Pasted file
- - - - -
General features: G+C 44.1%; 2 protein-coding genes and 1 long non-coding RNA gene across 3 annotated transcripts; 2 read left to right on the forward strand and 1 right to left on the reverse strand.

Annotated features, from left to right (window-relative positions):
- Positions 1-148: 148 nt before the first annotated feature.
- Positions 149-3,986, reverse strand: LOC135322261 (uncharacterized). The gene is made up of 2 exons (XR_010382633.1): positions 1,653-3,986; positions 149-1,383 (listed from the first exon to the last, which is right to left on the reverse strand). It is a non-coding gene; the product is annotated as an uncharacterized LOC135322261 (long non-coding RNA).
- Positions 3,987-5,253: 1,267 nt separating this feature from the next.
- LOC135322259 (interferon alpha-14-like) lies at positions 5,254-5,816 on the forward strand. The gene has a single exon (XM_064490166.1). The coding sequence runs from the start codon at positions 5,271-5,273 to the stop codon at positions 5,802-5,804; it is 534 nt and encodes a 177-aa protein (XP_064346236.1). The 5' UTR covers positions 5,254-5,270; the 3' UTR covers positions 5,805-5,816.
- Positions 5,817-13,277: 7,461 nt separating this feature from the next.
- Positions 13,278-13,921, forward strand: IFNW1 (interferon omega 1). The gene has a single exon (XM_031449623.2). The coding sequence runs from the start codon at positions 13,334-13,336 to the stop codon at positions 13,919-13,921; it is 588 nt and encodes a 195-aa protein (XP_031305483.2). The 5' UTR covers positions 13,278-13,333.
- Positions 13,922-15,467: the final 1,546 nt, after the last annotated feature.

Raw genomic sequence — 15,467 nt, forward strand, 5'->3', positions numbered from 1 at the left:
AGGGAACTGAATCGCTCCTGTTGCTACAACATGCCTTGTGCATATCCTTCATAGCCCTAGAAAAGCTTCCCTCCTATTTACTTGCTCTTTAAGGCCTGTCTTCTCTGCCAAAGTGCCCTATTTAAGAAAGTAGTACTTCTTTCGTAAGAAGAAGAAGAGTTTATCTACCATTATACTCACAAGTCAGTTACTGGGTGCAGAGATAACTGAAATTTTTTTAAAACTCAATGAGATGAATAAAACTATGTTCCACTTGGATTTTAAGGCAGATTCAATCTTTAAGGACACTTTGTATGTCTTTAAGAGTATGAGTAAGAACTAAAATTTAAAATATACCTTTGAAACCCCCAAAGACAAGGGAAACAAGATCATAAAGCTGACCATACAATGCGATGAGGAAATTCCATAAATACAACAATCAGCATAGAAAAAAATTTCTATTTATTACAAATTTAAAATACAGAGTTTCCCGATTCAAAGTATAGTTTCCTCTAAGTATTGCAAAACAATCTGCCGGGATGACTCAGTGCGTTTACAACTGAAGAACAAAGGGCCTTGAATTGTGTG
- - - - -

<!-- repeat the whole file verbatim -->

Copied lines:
General features: G+C 44.1%; 2 protein-coding genes and 1 long non-coding RNA gene across 3 annotated transcripts; 2 read left to right on the forward strand and 1 right to left on the reverse strand.

Annotated features, from left to right (window-relative positions):
- Positions 1-148: 148 nt before the first annotated feature.
- Positions 149-3,986, reverse strand: LOC135322261 (uncharacterized). The gene is made up of 2 exons (XR_010382633.1): positions 1,653-3,986; positions 149-1,383 (listed from the first exon to the last, which is right to left on the reverse strand). It is a non-coding gene; the product is annotated as an uncharacterized LOC135322261 (long non-coding RNA).
- Positions 3,987-5,253: 1,267 nt separating this feature from the next.
- LOC135322259 (interferon alpha-14-like) lies at positions 5,254-5,816 on the forward strand. The gene has a single exon (XM_064490166.1). The coding sequence runs from the start codon at positions 5,271-5,273 to the stop codon at positions 5,802-5,804; it is 534 nt and encodes a 177-aa protein (XP_064346236.1). The 5' UTR covers positions 5,254-5,270; the 3' UTR covers positions 5,805-5,816.
- Positions 5,817-13,277: 7,461 nt separating this feature from the next.
- Positions 13,278-13,921, forward strand: IFNW1 (interferon omega 1). The gene has a single exon (XM_031449623.2). The coding sequence runs from the start codon at positions 13,334-13,336 to the stop codon at positions 13,919-13,921; it is 588 nt and encodes a 195-aa protein (XP_031305483.2). The 5' UTR covers positions 13,278-13,333.
- Positions 13,922-15,467: the final 1,546 nt, after the last annotated feature.

Raw genomic sequence — 15,467 nt, forward strand, 5'->3', positions numbered from 1 at the left:
AGGGAACTGAATCGCTCCTGTTGCTACAACATGCCTTGTGCATATCCTTCATAGCCCTAGAAAAGCTTCCCTCCTATTTACTTGCTCTTTAAGGCCTGTCTTCTCTGCCAAAGTGCCCTATTTAAGAAAGTAGTACTTCTTTCGTAAGAAGAAGAAGAGTTTATCTACCATTATACTCACAAGTCAGTTACTGGGTGCAGAGATAACTGAAATTTTTTTAAAACTCAATGAGATGAATAAAACTATGTTCCACTTGGATTTTAAGGCAGATTCAATCTTTAAGGACACTTTGTATGTCTTTAAGAGTATGAGTAAGAACTAAAATTTAAAATATACCTTTGAAACCCCCAAAGACAAGGGAAACAAGATCATAAAGCTGACCATACAATGCGATGAGGAAATTCCATAAATACAACAATCAGCATAGAAAAAAATTTCTATTTATTACAAATTTAAAATACAGAGTTTCCCGATTCAAAGTATAGTTTCCTCTAAGTATTGCAAAACAATCTGCCGGGATGACTCAGTGCGTTTACAACTGAAGAACAAAGGGCCTTGAATTGTGTG